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Soviet-Afghan War Origins

Ireland & England

Clausewitz vs. Sun Tzu

March 13, 2008 by Ando

This was orignially an essay written for my War and Diplomacy class.

When one thinks of war and of those who fight it, many names may come to mind.
Patton, Rommel, Montgomery, Zhukov would certainly be mentioned in any
conversation about World War II. Certainly Napoleon and Frederick the Great would be
spoken of from wars of an earlier time. The list of notable warriors from history would
be endless. But more than any two individuals, the words of Karl von Clausewitz and
Sun Tzu in their works On War and The Art of War, respectively, have influenced the
study of the conduct of wars. While these two men, separated in history by over two
thousand years, are both thoroughly studied and praised for their council on war
fighting, and, indeed, share many ideas, that does not mean that they are in total
agreement. Their theories do diverge in certain areas.

Perhaps the most striking contrast between the two is in their separate means in
reaching the end of victory. Sun Tzu advocates that the best way to achieve victory is
to do so without fighting at all. He declares, To subdue the enemy without fighting is
the acme of skill. The thwarting of the enemy through the defeating of his strategy
before the fighting actually begins, and separating him from his allies is the best course
of action. The preferred methods for success in these matters would be the use of
diplomacy, propaganda, and secret agents. By undermining the enemys plans and
allies in this way, the need for actual battle became unnecessary for victory. Clausewitz
would disagree.

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One of the key, if not the most integral, of Clausewitzs concepts was that of the center
of gravity; the attacking of the enemys army, capitol, or ally. Essentially whatever it is
that is the main hub of his power. Clausewitz said that the enemys center of gravity is
the point which all our energies should be directed. He also stated that only by
daring all to win all, will one really defeat the enemy. Michael Howard has noted that
Clausewitz may have, when asked, insisted that work of diplomacy and spying was
better left to the political leaders, not military. But it is surprising he would not give
more credence to these ideas like Sun Tzu did, especially since he clearly realized the
close relationship between politics and war. So in contrast to Sun Tzus idea of winning
the victory without a fight, Clausewitz stresses the fight as the key to success.

Another diverging area of these two war theorists is the notion of the predictability of
war. Through Sun Tzus words one can make the assumption that he saw war as a
rather predictable event. He goes as far to say that if a commander is able to follow his
instructions, I will be able to forecast which side will be victorious and which
defeated. Even from an expert whose counsel has endured for centuries, this is a bold
claim! Clausewitz saw things very differently. Having been a soldier since his early
teens, he no doubt knew firsthand the confusion of the battlefield. A commander may
have the best laid plans, but the fog of the battlefield can prevent the enemy from
being seen in time, a gun from firing when it should, a report from reaching the
commanding officer. There are uncontrollable factors that render plans, often times,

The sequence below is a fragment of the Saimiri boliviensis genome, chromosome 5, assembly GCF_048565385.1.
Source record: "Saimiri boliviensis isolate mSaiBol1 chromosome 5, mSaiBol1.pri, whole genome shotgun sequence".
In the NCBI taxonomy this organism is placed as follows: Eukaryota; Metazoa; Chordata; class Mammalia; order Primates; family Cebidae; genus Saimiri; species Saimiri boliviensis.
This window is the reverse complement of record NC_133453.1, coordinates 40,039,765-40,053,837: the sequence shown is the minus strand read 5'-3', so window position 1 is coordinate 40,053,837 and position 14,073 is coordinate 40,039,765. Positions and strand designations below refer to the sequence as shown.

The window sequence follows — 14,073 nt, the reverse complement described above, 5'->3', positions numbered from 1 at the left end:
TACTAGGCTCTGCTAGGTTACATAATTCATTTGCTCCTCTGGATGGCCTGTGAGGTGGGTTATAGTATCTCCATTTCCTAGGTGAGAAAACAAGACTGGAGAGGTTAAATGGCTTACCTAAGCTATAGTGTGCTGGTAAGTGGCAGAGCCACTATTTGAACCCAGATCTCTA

mostly useless.

A third difference of opinion between Sun Tzu and Clausewitz is the goal when engaging
the enemy army. As we have seen, Sun Tzu praised victory without fighting as the
acme of skill. It stands to reason then that he would also favor the taking of an enemy
army intact. This is done, as we have seen, most successfully by not having to fight to
achieve victory. In this way, Sun Tzu says, your troops will not be worn out and your
gains will be complete. In Clausewitzs mind, the goal of the engagement was to
destroy the enemys army. As weve seen already, by daring all to win all is the only
way to have total victory.

Despite these differences, Sun Tzu and Clausewitz do have much in common. Both put
a premium on the importance of morale, both for the commander armies and the home

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They understood that giving the men a reason to fight, and keep on fighting is critical.
They also would agree that in the best cases wars should be short. Sun Tzu says that,
there has never been a protracted war from which a country has benefited. This idea
is directly related to that of morale. The longer the fight, the more it taxed not only the
fighting man, but the home front as well, as more conscripts would be needed and
more taxes levied to pay for them. Clausewitz recognized the importance and
expressed it by saying, to paraphrase, a good general can give the orders, but the
soldier must have the wherewithal to follow them.

A third area in which they would agree is the idea of strength. Not just strength in the
general sense, but specifically at the decisive point. As Sun Tzu stated, Thus a
victorious army is as a hundredweight balanced against a grain. Essentially, it is a pre-
Powell doctrine of overwhelming force. This is echoed in Clausewitz when he claims,
The best strategy is always to be very strong.

Choosing between these two is difficult because they both have strengths and
weaknesses. If pinned down to make a decision, which I am, I would probably agree
more with Clausewitz mainly because of his recognition of the friction that occurs on the
battlefield. Though Sun Tzus words of, a victorious army wins its victories before
seeking battle are crucial to successful war planning, Clausewitzs practicality
ultimately wins out.

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